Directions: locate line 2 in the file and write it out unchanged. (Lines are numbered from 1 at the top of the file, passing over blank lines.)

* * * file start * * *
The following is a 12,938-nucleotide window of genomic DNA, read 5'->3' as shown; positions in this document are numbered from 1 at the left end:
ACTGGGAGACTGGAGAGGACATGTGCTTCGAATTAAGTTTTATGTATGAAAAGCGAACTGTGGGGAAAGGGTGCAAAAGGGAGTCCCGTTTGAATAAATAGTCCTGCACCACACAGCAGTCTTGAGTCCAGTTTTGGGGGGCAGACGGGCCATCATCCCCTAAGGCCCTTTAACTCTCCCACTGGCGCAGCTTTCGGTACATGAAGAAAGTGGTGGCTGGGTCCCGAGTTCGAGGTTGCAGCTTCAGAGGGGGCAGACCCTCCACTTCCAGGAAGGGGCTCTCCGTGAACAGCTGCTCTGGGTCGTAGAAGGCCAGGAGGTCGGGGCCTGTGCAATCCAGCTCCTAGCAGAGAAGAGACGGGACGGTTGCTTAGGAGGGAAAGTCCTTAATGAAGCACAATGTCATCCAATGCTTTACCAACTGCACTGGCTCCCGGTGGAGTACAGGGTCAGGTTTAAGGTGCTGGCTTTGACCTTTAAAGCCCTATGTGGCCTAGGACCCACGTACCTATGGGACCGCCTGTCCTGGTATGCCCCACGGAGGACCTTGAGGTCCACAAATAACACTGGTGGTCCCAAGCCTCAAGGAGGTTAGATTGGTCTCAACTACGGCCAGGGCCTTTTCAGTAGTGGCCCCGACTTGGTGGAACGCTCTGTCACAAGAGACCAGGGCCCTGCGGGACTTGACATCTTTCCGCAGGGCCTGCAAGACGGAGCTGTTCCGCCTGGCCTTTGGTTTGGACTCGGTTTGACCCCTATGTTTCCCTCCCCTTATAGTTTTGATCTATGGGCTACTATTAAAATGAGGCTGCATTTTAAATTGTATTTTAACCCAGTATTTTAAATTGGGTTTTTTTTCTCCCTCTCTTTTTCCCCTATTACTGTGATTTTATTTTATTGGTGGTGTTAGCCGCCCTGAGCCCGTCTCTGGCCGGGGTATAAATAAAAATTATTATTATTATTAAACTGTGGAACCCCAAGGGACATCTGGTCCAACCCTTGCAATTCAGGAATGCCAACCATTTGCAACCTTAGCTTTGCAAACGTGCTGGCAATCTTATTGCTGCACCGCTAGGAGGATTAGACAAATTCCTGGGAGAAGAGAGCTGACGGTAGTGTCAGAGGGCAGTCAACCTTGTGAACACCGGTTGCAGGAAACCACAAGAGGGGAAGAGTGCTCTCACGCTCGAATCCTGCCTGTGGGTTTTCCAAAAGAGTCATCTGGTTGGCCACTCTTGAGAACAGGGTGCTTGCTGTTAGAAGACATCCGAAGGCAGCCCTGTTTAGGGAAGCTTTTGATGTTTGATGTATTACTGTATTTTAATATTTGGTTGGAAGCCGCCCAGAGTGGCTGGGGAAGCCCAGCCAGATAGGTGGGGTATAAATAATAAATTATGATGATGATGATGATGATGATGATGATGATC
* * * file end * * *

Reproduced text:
ACTGGGAGACTGGAGAGGACATGTGCTTCGAATTAAGTTTTATGTATGAAAAGCGAACTGTGGGGAAAGGGTGCAAAAGGGAGTCCCGTTTGAATAAATAGTCCTGCACCACACAGCAGTCTTGAGTCCAGTTTTGGGGGGCAGACGGGCCATCATCCCCTAAGGCCCTTTAACTCTCCCACTGGCGCAGCTTTCGGTACATGAAGAAAGTGGTGGCTGGGTCCCGAGTTCGAGGTTGCAGCTTCAGAGGGGGCAGACCCTCCACTTCCAGGAAGGGGCTCTCCGTGAACAGCTGCTCTGGGTCGTAGAAGGCCAGGAGGTCGGGGCCTGTGCAATCCAGCTCCTAGCAGAGAAGAGACGGGACGGTTGCTTAGGAGGGAAAGTCCTTAATGAAGCACAATGTCATCCAATGCTTTACCAACTGCACTGGCTCCCGGTGGAGTACAGGGTCAGGTTTAAGGTGCTGGCTTTGACCTTTAAAGCCCTATGTGGCCTAGGACCCACGTACCTATGGGACCGCCTGTCCTGGTATGCCCCACGGAGGACCTTGAGGTCCACAAATAACACTGGTGGTCCCAAGCCTCAAGGAGGTTAGATTGGTCTCAACTACGGCCAGGGCCTTTTCAGTAGTGGCCCCGACTTGGTGGAACGCTCTGTCACAAGAGACCAGGGCCCTGCGGGACTTGACATCTTTCCGCAGGGCCTGCAAGACGGAGCTGTTCCGCCTGGCCTTTGGTTTGGACTCGGTTTGACCCCTATGTTTCCCTCCCCTTATAGTTTTGATCTATGGGCTACTATTAAAATGAGGCTGCATTTTAAATTGTATTTTAACCCAGTATTTTAAATTGGGTTTTTTTTCTCCCTCTCTTTTTCCCCTATTACTGTGATTTTATTTTATTGGTGGTGTTAGCCGCCCTGAGCCCGTCTCTGGCCGGGGTATAAATAAAAATTATTATTATTATTAAACTGTGGAACCCCAAGGGACATCTGGTCCAACCCTTGCAATTCAGGAATGCCAACCATTTGCAACCTTAGCTTTGCAAACGTGCTGGCAATCTTATTGCTGCACCGCTAGGAGGATTAGACAAATTCCTGGGAGAAGAGAGCTGACGGTAGTGTCAGAGGGCAGTCAACCTTGTGAACACCGGTTGCAGGAAACCACAAGAGGGGAAGAGTGCTCTCACGCTCGAATCCTGCCTGTGGGTTTTCCAAAAGAGTCATCTGGTTGGCCACTCTTGAGAACAGGGTGCTTGCTGTTAGAAGACATCCGAAGGCAGCCCTGTTTAGGGAAGCTTTTGATGTTTGATGTATTACTGTATTTTAATATTTGGTTGGAAGCCGCCCAGAGTGGCTGGGGAAGCCCAGCCAGATAGGTGGGGTATAAATAATAAATTATGATGATGATGATGATGATGATGATGATGATC